As concerns about climate change and its potential effects on the apparel supply chain deepen, investors are turning greater attention toward companies’ transparency efforts, often as a way to measure risk.
“Increasingly brands and retailers, but also other stakeholders of the apparel industry and apparel innovation, are backing the case for more transparency, as it facilitates improved mitigation of supply chain risks, decreases exposure to negative press around environmental and social [corporate responsibility], and enables better portfolio diversification of the risks relating to geographies or agri products,” Rogier van Mazijk, investment manager at Fashion for Good, told Sourcing Journal.
Lisa Morales-Hellebo, co-founder of The Worldwide Supply Chain Federation, concurred, noting that there’s also been an increase in the number of “impact” investors who are focused on sustainability, circularity and transparency. “However,” she added, “the term ‘impact’ still has the connotation of philanthropy instead of increasing efficiency, reducing costs and doing good while doing well across the value chain.”
Morales-Hellebo co-founded Refashiond Ventures, an early-stage supply-chain tech venture fund investing in startups modernizing global supply chains, including data/AI and blockchain for transparency, authentication and accountability. She described these technologies as “the foundational building blocks of all supply chains.”
Fashion for Good, a worldwide initiative promoting sustainability and transparency within the apparel industry, is working with startups and scale-ups to accelerate scaling of innovative solutions and enable a more sustainable apparel supply chain, said van Mazijk, who cited innovation in the supply chain vs. downstream businesses as its primary focus.
“Also from this perspective, apparel startups and their investors should be worried about transparency. Better transparency leads to easier implementation, easier scaling and easier business development—i.e. more success for the ventures.”
The reality of climate change’s effect on the environment is driving a rapid interest in transparency from investors, Morales-Hellebo said, noting that the time for incremental change is long gone.
“VCs that have built things before and understand what innovations are going to drive paradigm shifts will be the ones steering the industry in the right direction,” she said.
Indeed, investors increasingly want to know how well prepared companies are for such supply-chain disruptors as droughts and national disasters.
“Investors are really focused on plans for climate change,” said Natalie Grillon, project director, Open Apparel Registry. “They want to know how companies are tracing their supply chain and understand exposure to a breakdown from a natural disaster or long-term effects from climate change. … I think the turn toward more recycled fibers are because of a real legitimate concern that there may not be enough cotton to go around as we look in the decades ahead because of [water concerns].”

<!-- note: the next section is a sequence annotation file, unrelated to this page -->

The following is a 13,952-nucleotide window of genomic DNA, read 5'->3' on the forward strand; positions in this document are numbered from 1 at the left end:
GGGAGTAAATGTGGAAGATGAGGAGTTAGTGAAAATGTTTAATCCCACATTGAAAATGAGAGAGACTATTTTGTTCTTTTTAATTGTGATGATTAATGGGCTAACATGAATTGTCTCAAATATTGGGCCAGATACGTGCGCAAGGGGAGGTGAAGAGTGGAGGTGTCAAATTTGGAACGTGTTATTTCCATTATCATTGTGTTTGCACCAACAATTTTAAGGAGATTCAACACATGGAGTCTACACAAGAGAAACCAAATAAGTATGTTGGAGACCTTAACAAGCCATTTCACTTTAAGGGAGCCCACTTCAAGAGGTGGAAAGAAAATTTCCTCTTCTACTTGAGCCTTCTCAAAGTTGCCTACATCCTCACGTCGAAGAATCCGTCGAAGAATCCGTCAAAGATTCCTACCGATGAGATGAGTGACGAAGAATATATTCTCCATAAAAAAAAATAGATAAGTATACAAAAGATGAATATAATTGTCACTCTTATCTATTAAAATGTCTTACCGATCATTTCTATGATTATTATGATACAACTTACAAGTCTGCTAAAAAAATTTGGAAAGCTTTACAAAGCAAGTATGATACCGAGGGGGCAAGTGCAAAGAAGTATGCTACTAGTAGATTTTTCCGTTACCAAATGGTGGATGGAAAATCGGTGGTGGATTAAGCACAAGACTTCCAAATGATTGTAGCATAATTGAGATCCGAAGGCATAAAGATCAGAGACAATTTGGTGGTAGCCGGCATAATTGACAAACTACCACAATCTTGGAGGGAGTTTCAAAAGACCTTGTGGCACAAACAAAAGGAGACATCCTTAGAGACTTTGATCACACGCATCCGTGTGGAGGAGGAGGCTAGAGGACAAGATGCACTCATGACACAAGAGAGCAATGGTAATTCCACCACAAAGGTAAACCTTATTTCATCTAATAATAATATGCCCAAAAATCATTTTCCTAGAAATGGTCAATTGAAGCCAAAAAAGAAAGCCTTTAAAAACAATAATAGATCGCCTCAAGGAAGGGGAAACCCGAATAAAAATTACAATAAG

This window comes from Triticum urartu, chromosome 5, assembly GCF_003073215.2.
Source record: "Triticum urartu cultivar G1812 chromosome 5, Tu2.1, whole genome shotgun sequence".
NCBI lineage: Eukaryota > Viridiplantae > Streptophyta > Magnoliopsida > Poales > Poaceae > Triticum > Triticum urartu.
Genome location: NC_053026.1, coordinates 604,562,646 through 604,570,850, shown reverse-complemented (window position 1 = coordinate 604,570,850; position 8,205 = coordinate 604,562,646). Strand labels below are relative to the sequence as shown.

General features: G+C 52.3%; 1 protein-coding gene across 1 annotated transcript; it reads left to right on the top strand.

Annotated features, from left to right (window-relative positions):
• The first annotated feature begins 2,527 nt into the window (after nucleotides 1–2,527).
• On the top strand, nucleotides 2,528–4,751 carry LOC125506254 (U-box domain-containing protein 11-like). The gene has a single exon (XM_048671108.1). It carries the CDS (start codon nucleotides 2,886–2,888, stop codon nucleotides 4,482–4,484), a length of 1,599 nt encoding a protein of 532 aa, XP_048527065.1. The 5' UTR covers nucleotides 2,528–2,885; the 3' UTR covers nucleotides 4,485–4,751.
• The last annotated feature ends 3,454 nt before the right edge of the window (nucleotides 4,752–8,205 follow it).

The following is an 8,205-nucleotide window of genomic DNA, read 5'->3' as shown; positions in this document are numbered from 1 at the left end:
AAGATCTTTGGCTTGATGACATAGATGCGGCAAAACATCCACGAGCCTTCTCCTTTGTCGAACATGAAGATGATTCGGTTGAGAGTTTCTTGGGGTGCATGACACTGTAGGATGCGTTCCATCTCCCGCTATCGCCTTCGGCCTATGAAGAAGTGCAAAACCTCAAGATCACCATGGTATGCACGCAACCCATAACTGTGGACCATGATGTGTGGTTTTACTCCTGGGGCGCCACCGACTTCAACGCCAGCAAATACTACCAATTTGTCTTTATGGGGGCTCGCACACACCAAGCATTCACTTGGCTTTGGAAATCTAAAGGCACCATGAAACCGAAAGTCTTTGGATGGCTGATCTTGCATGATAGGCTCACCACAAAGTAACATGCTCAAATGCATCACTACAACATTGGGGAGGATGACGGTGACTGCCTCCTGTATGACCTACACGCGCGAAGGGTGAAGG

As part of this, Grillon said she’s observed rising interest in data-sharing methods. “That’s interesting because the more we can share open data, you really realize efficiencies there in collaboration, which is a cost savings. That is something that hasn’t been tapped but is increasingly important.”
Garry Bell, VP, corporate marketing and communications of Gildan Activewear, said the company has seen an increase in the amount of transparency and the amount of content that’s being asked of the investment markets. According to Bell, over 54 percent of all invested capital in Canada was done with consideration of environmental, social and governance (ESG) metrics, which he called a first for the country. (The number was around 62 percent in Europe, Bell said, and around 28 percent in the U.S.)
“What those fund managers are finding out when they look at the performance of the ESG funds … they’re recognizing the companies that report strong ESG numbers in fact are outperforming from a financial performance measure than from companies that don’t report this stuff,” said Bell. “Transparency is a fundamental way to access capital.”
Disclosing transparency also indicates a level of commitment and therefore adds a layer of trust, said Bell, as brands are less likely to abandon anything that can be later measured down the road. “If you’re publicly disclosing and being transparent, the likelihood is that’s a practice you’re not going to easily step away from. You’re essentially then committing publicly to this notion of continuous improvement.”
Indeed, more than half of respondents in Sourcing Journal’s 2019 Transparency Report (56 percent) said their companies measure the ROI of their transparency efforts by how much it improves their brand’s reputation and customer loyalty.
“Consumers are picking up on the lack of transparency and disclosure by the industry, which has been getting exponentially more attention over the last few years,” said van Mazijk. “All of these are huge risks for the large corporate brands marketing the products we all know. Apparel brands who have built their identity around sustainability, such as Patagonia and Eileen Fisher, are consolidating trust and have a growing sense of loyalty among their customers. Transparency and traceability strategies that are accessible to all stakeholders, including consumers, are therefore likely to provide an advantageous positioning in the market.”
This piece originally appeared in Eco-Evolution, Sourcing Journal’s 2019 sustainability report. Read about how sustainability in the textile and apparel industries is gaining momentum through responsible practices, alternative materials and new business models here.